Monday’s bombing of Erawan shrine in central Bangkok has killed at least 22 people and injured more than 120. Yesterday, a second bomb fortunately resulted in no injuries when it bounced into the water at popular tourist spot, Sathorn Pier.
Thai Prime Minister Prayuth Chan-ocha, has described the Erawan shrine bombing as the ‘worst ever attack’.
Despite the Royal Thai Police’s focus on the offenders, the international media’s analysis of the incident is exposing a large number of politically and religiously motivated groups capable of terrorism in the ‘Land of Smiles’.
Despite claims to the contrary by Thai officials, the media and travellers, the attack is far from unprecedented.
Terrorism looms large in Thailand, and has done so since at least 2001. In 2015 alone, there have been multiple bombings in the country, from Southern Thailand, to Koh Samui, to Bangkok. What’s more, these bombings haven’t been attributed to only one group.
In addition to the global threat from terrorism from ISIS, a number of other highly prominent terrorist groups, including Hezbollah and Hamas, are rumoured to have a presence in Bangkok.
But the absence of any claim of responsibility is a strong indicator that the ‘usual’ international terror groups aren’t involved.
In southern Thailand, the Patani separatist movement has conducted a series of terror attacks over more than a decade. Hundreds of casualties, including insurgents as well as soldiers and civilians, have been reported each year. Bombings believed to be linked to the separatist movements occurred in Songkhla in 2005 (two killed, 60-plus injured), Hat Yai in 2006 (four killed, 80-plus injured), 10 bombs in South Thailand towns in February 2007 (seven killed, 23-plus injured) and seven more bombs in Songkhla in May 2007 (four killed, 36 injured), and a series of bombs in several towns again in 2012 (16 killed, 300-plus injured).
While the Patani separatist group are possible contenders, especially given the first attack was on a religious site, their activities have previously been limited to Thailand’s southern states.
On 10 July, The Thai government upset members of the Muslim Uighur community in Turkey and Thailand when it deported nearly 100 Uighur’s back to China, despite US condemnation. A number of human rights groups claim that the Uighur face certain persecution in China. In Turkey, the deportation sparked a number of violent protests. But although it’s hard to prove that anger with the Thai government could have led to such an attack, there’s a strong possibility.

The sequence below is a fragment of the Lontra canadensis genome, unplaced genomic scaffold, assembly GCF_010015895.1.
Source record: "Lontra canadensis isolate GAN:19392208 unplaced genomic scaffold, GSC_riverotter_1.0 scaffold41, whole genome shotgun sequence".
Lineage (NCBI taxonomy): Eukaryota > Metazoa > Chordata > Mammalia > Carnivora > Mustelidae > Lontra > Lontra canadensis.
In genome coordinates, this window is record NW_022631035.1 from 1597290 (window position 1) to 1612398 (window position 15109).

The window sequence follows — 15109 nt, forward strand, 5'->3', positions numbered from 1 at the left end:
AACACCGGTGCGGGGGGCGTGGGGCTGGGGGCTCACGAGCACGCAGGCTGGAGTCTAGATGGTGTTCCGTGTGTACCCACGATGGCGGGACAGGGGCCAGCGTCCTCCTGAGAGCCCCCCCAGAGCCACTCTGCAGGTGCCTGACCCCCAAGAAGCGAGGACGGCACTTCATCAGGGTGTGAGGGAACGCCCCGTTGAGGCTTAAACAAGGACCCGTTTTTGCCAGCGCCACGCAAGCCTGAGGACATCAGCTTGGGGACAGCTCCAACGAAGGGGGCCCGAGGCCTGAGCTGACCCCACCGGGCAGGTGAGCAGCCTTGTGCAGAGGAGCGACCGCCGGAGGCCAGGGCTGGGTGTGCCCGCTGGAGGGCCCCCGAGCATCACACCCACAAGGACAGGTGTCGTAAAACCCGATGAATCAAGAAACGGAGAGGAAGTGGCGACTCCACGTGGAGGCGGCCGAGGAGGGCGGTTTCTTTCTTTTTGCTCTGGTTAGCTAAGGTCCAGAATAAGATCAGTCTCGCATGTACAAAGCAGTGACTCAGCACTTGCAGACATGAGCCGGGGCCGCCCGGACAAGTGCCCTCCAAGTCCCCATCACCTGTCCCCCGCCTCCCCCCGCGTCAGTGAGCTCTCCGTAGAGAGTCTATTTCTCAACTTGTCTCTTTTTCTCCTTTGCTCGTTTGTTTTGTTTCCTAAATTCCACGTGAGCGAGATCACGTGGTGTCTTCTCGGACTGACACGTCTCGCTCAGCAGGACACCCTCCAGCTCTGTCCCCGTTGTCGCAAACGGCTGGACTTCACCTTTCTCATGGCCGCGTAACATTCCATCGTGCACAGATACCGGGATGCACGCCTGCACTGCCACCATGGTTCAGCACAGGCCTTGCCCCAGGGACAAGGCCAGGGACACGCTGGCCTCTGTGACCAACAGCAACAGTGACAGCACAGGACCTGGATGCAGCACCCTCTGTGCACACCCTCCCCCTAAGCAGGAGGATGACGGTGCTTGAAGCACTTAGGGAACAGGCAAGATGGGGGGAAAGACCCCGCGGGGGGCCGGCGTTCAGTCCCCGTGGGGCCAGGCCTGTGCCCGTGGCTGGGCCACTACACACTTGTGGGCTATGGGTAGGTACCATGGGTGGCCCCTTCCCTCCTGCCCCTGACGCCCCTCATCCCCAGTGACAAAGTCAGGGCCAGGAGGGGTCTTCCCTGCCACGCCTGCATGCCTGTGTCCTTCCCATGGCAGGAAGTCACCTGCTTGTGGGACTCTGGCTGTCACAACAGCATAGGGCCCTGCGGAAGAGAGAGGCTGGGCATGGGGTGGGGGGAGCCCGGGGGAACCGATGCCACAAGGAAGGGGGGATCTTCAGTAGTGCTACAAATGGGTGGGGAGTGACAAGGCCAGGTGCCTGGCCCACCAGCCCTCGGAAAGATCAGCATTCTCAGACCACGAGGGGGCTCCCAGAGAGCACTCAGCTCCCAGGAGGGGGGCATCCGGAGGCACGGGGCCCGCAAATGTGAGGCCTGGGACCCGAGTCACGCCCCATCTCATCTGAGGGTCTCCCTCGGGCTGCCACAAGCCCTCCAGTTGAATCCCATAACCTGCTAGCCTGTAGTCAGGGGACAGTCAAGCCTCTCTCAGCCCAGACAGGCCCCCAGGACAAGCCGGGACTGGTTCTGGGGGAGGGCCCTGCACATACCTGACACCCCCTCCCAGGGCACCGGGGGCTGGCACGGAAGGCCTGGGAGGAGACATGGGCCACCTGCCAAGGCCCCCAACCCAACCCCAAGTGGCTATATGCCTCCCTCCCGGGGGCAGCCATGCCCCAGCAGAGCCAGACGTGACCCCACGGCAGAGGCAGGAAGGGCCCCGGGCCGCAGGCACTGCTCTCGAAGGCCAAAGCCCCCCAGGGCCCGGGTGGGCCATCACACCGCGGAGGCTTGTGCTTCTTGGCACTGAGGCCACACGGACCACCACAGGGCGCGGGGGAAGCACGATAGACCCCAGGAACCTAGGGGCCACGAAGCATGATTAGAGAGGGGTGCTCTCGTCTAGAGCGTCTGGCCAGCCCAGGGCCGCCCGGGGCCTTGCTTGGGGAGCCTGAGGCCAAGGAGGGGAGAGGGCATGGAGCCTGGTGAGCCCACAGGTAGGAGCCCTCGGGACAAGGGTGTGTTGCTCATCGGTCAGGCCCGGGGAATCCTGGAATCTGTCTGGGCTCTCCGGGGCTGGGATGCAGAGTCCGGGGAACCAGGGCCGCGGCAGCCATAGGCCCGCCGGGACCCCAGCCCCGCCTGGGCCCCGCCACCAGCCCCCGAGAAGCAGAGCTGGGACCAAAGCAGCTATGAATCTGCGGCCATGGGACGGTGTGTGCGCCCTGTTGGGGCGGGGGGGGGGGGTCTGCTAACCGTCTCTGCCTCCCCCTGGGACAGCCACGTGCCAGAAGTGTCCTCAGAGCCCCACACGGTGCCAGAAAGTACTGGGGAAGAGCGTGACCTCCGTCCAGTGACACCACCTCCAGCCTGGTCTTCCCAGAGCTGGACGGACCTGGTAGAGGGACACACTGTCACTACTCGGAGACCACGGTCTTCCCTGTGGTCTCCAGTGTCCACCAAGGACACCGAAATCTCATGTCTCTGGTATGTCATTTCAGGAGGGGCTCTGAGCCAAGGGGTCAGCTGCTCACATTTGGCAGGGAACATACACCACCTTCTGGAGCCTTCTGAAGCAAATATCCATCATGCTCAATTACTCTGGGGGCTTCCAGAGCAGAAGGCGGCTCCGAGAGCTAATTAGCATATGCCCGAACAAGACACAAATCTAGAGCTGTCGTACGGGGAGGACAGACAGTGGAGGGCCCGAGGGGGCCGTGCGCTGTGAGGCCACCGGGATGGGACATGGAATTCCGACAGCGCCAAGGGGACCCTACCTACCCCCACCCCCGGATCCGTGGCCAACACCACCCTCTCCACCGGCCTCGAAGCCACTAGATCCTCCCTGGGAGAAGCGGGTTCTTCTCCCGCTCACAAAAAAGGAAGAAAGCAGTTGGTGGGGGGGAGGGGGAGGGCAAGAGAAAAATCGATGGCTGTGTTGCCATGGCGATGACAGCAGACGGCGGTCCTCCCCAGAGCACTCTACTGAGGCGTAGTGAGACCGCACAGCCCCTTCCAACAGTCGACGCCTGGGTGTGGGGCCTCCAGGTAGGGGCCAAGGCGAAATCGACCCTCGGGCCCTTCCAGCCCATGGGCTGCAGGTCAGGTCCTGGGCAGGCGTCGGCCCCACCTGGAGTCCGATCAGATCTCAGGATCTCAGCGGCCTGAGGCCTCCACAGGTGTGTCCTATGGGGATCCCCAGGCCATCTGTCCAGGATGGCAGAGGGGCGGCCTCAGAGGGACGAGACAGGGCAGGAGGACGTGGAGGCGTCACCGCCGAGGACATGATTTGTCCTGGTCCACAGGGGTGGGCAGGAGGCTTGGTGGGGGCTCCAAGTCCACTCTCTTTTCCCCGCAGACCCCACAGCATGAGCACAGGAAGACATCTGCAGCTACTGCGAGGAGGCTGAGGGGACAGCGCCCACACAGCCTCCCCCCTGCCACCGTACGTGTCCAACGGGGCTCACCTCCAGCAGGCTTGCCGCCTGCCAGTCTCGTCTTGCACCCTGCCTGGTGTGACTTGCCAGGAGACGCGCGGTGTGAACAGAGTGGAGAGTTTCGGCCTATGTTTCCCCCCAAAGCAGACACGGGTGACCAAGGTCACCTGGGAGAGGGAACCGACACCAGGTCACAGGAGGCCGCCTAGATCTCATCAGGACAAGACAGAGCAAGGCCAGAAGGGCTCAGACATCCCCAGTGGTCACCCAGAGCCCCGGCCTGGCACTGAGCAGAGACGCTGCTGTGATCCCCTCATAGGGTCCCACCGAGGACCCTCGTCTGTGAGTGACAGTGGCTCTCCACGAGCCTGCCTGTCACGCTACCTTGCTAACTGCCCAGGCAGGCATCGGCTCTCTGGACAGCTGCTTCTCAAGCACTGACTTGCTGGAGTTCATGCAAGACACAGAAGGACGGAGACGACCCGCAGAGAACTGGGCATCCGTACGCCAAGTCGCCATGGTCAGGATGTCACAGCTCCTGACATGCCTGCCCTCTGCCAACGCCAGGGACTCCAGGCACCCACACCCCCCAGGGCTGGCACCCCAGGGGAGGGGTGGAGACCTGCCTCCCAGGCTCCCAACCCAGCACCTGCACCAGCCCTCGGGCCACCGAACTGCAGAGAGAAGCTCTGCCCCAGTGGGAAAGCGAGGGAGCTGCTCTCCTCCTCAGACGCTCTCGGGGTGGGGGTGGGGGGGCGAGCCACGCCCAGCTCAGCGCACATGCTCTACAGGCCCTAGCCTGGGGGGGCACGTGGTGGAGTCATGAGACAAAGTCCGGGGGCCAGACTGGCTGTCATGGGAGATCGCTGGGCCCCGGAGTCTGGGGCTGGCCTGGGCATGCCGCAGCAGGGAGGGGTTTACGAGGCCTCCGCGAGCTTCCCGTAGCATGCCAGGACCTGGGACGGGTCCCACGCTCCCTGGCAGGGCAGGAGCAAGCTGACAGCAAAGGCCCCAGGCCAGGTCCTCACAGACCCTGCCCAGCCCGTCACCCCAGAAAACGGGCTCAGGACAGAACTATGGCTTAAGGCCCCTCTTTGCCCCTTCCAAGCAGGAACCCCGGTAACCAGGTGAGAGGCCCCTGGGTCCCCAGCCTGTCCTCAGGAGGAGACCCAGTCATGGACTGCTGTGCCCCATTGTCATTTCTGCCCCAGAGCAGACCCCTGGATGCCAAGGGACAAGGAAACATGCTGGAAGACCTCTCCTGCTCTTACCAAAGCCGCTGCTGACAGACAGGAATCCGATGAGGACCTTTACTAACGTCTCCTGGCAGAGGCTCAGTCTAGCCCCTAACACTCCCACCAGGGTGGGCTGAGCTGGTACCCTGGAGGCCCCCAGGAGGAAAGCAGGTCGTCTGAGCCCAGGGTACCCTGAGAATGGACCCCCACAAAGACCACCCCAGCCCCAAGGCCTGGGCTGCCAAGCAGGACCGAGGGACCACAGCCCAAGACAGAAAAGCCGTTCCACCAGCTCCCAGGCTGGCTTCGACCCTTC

In Bangkok, the United Front for Democracy Against Dictatorship, or ‘Red Shirts’ have also been implicated in a number of terror-type incidents. In 2015, a bombing at a shopping centre in Bangkok (two injured) and a grenade attack at a car park (none injured) were attributed to Red Shirt supporters, with reports that many more attacks were planned.
Without any claim of responsibility and with so many potential motivations, until the Royal Thai Police can catch a suspect, it’s unlikely that we will know who or what was really responsible for the attack. In the meantime, public confidence in the Thai military government’s ability to maintain safety and security will continue to decline if there are any further attacks.
The Royal Thai Army launched a coup d’état in May 2014 to restore and maintain peace in the wake of an extended period of politically motivated violence that was crippling Thailand’s economy. While the domestic security situation remains unstable the likelihood that the military-led National Council for Peace and Order will reinstate the Thai constitution seems slim.
For Australia, Thailand is an important law enforcement and national security partner. Closer cooperation between the two countries in the area of counter-terrorism is critical to defeating any regional threat. While Australians continue to travel to Thailand they could be threatened by potential terror attacks. Australia should continue to offer vital support in the form of forensic specialists to the Thai investigation. This attack also brings into question the wisdom of successive government efficiency dividend cuts to the Australian Federal Police’s footprint in Thailand.